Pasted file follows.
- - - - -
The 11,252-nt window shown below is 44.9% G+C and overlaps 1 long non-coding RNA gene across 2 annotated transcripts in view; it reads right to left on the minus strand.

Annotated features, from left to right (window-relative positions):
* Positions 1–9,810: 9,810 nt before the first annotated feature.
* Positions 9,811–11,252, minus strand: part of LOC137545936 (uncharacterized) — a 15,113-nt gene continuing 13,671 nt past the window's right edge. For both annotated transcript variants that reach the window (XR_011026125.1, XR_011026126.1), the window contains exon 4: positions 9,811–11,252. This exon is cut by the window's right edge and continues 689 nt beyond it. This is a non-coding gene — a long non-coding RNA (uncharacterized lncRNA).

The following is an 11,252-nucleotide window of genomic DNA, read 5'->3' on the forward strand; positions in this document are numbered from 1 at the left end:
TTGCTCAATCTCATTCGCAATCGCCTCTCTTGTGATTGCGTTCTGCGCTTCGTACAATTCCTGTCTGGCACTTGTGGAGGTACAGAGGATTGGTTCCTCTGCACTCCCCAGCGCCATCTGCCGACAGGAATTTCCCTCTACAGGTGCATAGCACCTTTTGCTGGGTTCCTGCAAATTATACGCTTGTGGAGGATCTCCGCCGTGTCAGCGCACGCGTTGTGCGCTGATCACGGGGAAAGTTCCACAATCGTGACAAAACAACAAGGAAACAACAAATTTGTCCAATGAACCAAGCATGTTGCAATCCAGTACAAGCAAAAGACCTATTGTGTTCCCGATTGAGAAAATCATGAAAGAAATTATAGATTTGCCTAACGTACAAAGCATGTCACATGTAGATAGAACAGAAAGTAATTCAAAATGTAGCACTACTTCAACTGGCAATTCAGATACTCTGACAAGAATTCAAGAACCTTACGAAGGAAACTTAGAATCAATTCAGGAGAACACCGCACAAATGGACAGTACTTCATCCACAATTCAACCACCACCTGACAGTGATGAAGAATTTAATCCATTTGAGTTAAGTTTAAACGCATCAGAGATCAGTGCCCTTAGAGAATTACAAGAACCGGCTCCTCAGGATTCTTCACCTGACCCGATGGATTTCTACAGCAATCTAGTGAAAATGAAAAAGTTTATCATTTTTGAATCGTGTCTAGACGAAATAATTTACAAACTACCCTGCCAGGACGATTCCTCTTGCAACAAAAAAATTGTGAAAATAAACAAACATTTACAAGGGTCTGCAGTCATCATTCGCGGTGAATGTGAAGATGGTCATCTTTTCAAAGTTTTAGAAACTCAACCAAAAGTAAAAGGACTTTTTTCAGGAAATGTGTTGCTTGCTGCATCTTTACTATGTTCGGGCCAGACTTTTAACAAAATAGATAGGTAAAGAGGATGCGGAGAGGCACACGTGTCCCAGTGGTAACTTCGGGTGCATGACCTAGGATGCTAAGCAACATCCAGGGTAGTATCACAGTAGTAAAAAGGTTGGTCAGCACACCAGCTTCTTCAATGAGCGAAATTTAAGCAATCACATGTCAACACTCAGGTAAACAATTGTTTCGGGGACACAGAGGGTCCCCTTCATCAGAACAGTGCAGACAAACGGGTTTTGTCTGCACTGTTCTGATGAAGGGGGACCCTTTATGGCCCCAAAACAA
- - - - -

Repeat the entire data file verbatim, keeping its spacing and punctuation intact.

The 11,252-nt window shown below is 44.9% G+C and overlaps 1 long non-coding RNA gene across 2 annotated transcripts in view; it reads right to left on the minus strand.

Annotated features, from left to right (window-relative positions):
* Positions 1–9,810: 9,810 nt before the first annotated feature.
* Positions 9,811–11,252, minus strand: part of LOC137545936 (uncharacterized) — a 15,113-nt gene continuing 13,671 nt past the window's right edge. For both annotated transcript variants that reach the window (XR_011026125.1, XR_011026126.1), the window contains exon 4: positions 9,811–11,252. This exon is cut by the window's right edge and continues 689 nt beyond it. This is a non-coding gene — a long non-coding RNA (uncharacterized lncRNA).

The following is an 11,252-nucleotide window of genomic DNA, read 5'->3' on the forward strand; positions in this document are numbered from 1 at the left end:
TTGCTCAATCTCATTCGCAATCGCCTCTCTTGTGATTGCGTTCTGCGCTTCGTACAATTCCTGTCTGGCACTTGTGGAGGTACAGAGGATTGGTTCCTCTGCACTCCCCAGCGCCATCTGCCGACAGGAATTTCCCTCTACAGGTGCATAGCACCTTTTGCTGGGTTCCTGCAAATTATACGCTTGTGGAGGATCTCCGCCGTGTCAGCGCACGCGTTGTGCGCTGATCACGGGGAAAGTTCCACAATCGTGACAAAACAACAAGGAAACAACAAATTTGTCCAATGAACCAAGCATGTTGCAATCCAGTACAAGCAAAAGACCTATTGTGTTCCCGATTGAGAAAATCATGAAAGAAATTATAGATTTGCCTAACGTACAAAGCATGTCACATGTAGATAGAACAGAAAGTAATTCAAAATGTAGCACTACTTCAACTGGCAATTCAGATACTCTGACAAGAATTCAAGAACCTTACGAAGGAAACTTAGAATCAATTCAGGAGAACACCGCACAAATGGACAGTACTTCATCCACAATTCAACCACCACCTGACAGTGATGAAGAATTTAATCCATTTGAGTTAAGTTTAAACGCATCAGAGATCAGTGCCCTTAGAGAATTACAAGAACCGGCTCCTCAGGATTCTTCACCTGACCCGATGGATTTCTACAGCAATCTAGTGAAAATGAAAAAGTTTATCATTTTTGAATCGTGTCTAGACGAAATAATTTACAAACTACCCTGCCAGGACGATTCCTCTTGCAACAAAAAAATTGTGAAAATAAACAAACATTTACAAGGGTCTGCAGTCATCATTCGCGGTGAATGTGAAGATGGTCATCTTTTCAAAGTTTTAGAAACTCAACCAAAAGTAAAAGGACTTTTTTCAGGAAATGTGTTGCTTGCTGCATCTTTACTATGTTCGGGCCAGACTTTTAACAAAATAGATAGGTAAAGAGGATGCGGAGAGGCACACGTGTCCCAGTGGTAACTTCGGGTGCATGACCTAGGATGCTAAGCAACATCCAGGGTAGTATCACAGTAGTAAAAAGGTTGGTCAGCACACCAGCTTCTTCAATGAGCGAAATTTAAGCAATCACATGTCAACACTCAGGTAAACAATTGTTTCGGGGACACAGAGGGTCCCCTTCATCAGAACAGTGCAGACAAACGGGTTTTGTCTGCACTGTTCTGATGAAGGGGGACCCTTTATGGCCCCAAAACAA